# Pearson Ensign

1962 — 1982
Designer
Carl Alberg
Builder
Pearson Yachts
Association
Ensign Class - USA
# Built
1776
Hull
Monohull
Keel
Fin
Rudder
?
Construction
FG

### Dimensions

Length Overall
22 6 / 6.9 m
Waterline Length
16 9 / 5.1 m
Beam
6 11 / 2.1 m
Draft
2 11 / 0.9 m
Displacement
3,000 lb / 1,361 kg
Ballast
1,200 lb / 544 kg

### Rig and Sails

Type
Sloop
Reported Sail Area
245′² / 22.8 m²
Total Sail Area
235′² / 21.8 m²
Sail Area
141′² / 13.1 m²
P
25 5 / 7.8 m
E
11 1 / 3.4 m
Air Draft
?
Sail Area
94′² / 8.7 m²
I
25 0 / 7.6 m
J
7 6 / 2.3 m
Forestay Length
26 1 / 8 m

Make
?
Model
?
HP
?
Fuel Type
?
Fuel Capacity
?

### Accomodations

Water Capacity
?
Holding Tank Capacity
?
?
Cabins
?

Hull Speed
5.8 kn
Classic: 5.49 kn

### Hull Speed

The theoretical maximum speed that a displacement hull can move efficiently through the water is determined by it's waterline length and displacement. It may be unable to reach this speed if the boat is underpowered or heavily loaded, though it may exceed this speed given enough power. Read more.

Formula

Classic hull speed formula:

Hull Speed = 1.34 x √LWL

A more accurate formula devised by Dave Gerr in The Propeller Handbook replaces the Speed/Length ratio constant of 1.34 with a calculation based on the Displacement/Length ratio.

Max Speed/Length ratio = 8.26 ÷ Displacement/Length ratio.311
Hull Speed = Max Speed/Length ratio x √LWL

5.84 knots
Classic formula: 5.49 knots
Sail Area/Displacement
18.8
16-20: good performance

### Sail Area / Displacement Ratio

A measure of the power of the sails relative to the weight of the boat. The higher the number, the higher the performance, but the harder the boat will be to handle. This ratio is a "non-dimensional" value that facilitates comparisons between boats of different types and sizes. Read more.

Formula

SA/D = SA ÷ (D ÷ 64)2/3

• SA: Sail area in square feet, derived by adding the mainsail area to 100% of the foretriangle area (the lateral area above the deck between the mast and the forestay).
• D: Displacement in pounds.
18.84
<16: under powered
16-20: good performance
>20: high performance
Ballast/Displacement
40.0
<40: less stiff, less powerful

### Ballast / Displacement Ratio

A measure of the stability of a boat's hull that suggests how well a monohull will stand up to its sails. The ballast displacement ratio indicates how much of the weight of a boat is placed for maximum stability against capsizing and is an indicator of stiffness and resistance to capsize.

Formula

Ballast / Displacement * 100

39.97
<40: less stiff, less powerful
>40: stiffer, more powerful
Displacement/Length
284.3
275-350: heavy

### Displacement / Length Ratio

A measure of the weight of the boat relative to it's length at the waterline. The higher a boat’s D/L ratio, the more easily it will carry a load and the more comfortable its motion will be. The lower a boat's ratio is, the less power it takes to drive the boat to its nominal hull speed or beyond. Read more.

Formula

D/L = (D ÷ 2240) ÷ (0.01 x LWL)³

• D: Displacement of the boat in pounds.
• LWL: Waterline length in feet
284.27
<100: ultralight
100-200: light
200-300: moderate
300-400: heavy
>400: very heavy
Comfort Ratio
18.7
<20: lightweight racing boat

### Comfort Ratio

This ratio assess how quickly and abruptly a boat’s hull reacts to waves in a significant seaway, these being the elements of a boat’s motion most likely to cause seasickness. Read more.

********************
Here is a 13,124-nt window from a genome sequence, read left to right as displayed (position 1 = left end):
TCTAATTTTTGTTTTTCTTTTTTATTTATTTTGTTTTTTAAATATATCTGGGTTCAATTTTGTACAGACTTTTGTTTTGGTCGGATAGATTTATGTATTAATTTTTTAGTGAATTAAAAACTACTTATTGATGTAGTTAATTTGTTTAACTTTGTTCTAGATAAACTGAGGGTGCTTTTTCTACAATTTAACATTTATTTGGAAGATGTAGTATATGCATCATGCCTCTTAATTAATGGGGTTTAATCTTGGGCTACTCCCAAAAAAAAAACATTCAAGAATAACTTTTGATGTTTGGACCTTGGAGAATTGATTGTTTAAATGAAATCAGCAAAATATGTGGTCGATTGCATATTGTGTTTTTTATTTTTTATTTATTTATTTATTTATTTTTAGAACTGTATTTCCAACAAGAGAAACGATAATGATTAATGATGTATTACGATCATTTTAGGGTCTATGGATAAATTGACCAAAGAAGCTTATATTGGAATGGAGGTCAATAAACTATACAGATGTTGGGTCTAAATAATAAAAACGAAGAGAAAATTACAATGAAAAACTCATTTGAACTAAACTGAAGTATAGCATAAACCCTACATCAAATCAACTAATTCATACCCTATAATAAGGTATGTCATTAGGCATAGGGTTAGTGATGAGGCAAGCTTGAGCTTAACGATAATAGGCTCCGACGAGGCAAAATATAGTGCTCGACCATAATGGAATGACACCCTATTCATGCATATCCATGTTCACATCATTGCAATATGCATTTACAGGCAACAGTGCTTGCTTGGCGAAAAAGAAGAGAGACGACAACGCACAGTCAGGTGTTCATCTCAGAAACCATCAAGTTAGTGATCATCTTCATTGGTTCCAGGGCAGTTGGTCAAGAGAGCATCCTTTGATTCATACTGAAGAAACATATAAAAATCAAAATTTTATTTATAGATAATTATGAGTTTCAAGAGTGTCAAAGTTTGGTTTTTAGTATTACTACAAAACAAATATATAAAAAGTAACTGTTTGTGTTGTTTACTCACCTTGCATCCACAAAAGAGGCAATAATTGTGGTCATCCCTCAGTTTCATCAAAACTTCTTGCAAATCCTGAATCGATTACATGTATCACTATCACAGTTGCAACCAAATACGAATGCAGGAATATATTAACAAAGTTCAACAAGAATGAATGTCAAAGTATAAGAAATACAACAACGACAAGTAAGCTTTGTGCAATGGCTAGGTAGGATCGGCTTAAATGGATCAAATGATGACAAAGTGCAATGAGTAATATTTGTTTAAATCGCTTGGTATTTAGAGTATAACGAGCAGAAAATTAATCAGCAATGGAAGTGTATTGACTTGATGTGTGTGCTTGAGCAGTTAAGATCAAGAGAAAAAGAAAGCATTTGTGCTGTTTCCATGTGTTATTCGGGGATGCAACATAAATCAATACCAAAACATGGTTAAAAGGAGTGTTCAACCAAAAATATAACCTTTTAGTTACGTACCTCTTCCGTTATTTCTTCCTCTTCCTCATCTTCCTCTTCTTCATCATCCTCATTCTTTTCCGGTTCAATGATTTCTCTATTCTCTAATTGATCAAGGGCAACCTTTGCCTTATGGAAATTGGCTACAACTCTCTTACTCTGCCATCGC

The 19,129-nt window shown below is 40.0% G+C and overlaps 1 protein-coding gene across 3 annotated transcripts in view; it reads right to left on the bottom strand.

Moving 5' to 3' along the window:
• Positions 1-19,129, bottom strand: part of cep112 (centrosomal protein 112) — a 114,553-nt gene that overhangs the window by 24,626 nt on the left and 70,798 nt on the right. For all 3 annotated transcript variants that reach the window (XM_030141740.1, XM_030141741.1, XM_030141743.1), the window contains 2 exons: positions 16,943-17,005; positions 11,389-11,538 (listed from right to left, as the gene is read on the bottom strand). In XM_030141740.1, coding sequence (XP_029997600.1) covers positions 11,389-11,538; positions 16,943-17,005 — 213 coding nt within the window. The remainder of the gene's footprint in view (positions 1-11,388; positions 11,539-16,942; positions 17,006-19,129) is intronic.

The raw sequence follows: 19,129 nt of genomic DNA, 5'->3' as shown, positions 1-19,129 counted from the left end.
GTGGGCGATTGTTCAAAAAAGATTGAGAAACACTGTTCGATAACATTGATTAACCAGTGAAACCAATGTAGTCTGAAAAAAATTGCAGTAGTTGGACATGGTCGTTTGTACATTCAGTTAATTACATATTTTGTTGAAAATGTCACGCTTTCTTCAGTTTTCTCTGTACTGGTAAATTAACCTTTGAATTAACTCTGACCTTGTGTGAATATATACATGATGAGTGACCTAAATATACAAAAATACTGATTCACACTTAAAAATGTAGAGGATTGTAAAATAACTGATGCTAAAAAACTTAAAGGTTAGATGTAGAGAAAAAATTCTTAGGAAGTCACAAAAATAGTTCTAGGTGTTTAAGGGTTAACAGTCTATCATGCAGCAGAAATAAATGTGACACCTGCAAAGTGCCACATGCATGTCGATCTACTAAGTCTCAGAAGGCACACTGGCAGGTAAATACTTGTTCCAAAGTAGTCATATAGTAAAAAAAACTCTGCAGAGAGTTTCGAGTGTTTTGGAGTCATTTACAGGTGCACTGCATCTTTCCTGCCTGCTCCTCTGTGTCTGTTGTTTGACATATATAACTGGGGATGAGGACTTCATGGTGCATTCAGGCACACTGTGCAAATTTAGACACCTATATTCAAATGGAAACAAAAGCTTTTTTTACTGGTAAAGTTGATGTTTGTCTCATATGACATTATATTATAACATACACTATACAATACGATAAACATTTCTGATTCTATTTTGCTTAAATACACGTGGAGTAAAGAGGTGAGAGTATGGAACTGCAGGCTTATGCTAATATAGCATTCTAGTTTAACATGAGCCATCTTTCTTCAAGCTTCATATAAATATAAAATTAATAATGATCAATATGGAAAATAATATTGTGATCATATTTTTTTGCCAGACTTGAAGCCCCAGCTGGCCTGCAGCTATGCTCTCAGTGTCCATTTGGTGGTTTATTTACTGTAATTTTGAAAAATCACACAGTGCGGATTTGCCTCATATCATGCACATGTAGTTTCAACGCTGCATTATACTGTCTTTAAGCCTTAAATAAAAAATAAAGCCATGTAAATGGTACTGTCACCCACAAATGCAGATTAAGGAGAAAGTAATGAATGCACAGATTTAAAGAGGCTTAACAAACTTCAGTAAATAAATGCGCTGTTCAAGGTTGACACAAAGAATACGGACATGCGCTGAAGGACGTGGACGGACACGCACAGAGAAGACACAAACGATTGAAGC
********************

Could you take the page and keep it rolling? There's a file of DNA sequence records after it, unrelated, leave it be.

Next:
Formula

Comfort ratio = D ÷ (.65 x (.7 LWL + .3 LOA) x Beam1.33)

• D: Displacement of the boat in pounds
• LWL: Waterline length in feet
• LOA: Length overall in feet
• Beam: Width of boat at the widest point in feet
18.7
<20: lightweight racing boat
20-30: coastal cruiser
30-40: moderate bluewater cruising boat
40-50: heavy bluewater boat
>50: extremely heavy bluewater boat
Capsize Screening
1.9
<2.0: better suited for ocean passages

### Capsize Screening Formula

This formula attempts to indicate whether a given boat might be too wide and light to readily right itself after being overturned in extreme conditions. Read more.

Formula

CSV = Beam ÷ ³√(D / 64)

• Beam: Width of boat at the widest point in feet
• D: Displacement of the boat in pounds
1.94
<2: better suited for ocean passages
>2: better suited for coastal cruising

### Notes

In 1959 Carl Alberg was commissioned by Pearson Yachts to design a 22-foot cruiser suitable for racing in the Midget Ocean Racing Club (MORC). This was the ELECTRA, which had a masthead rig, a small, self-bailing cockpit, and a cabin with galley space, head and bunks. About 350 ELECTRAS were built over the next six years.

Pearson dealers surmised that prospective Electra buyers might prefer the boat with a larger cockpit and smaller cabin. They passed the information along to Pearson, who subsequently asked Alberg to design a day sailor, suitable for one-design racing, based on the ELECTRA hull.

Other changes made included moving the mast six inches s forward, increasing the area of the mainsail, and reducing the height of the fore triangle.

The ELECTRA DAY SAILOR, as it was first called, was an instant success: 219 were sold in the first year (1962). At this time, the first class racing was organized (Fleet #l, out of Larchmont, New York).

The next year saw 213 more boats built and nine more fleets formed - in Houston, Texas; Hingham, Massachusetts; Providence, Rhode Island; Huntington and Port Washington, New York, Miami, Florida; Gibson Island, Maryland; and Falmouth, Maine.
The last known builder (2003) was Ensign Spars Inc. of Dunedin, FL (USA).

### For Sale

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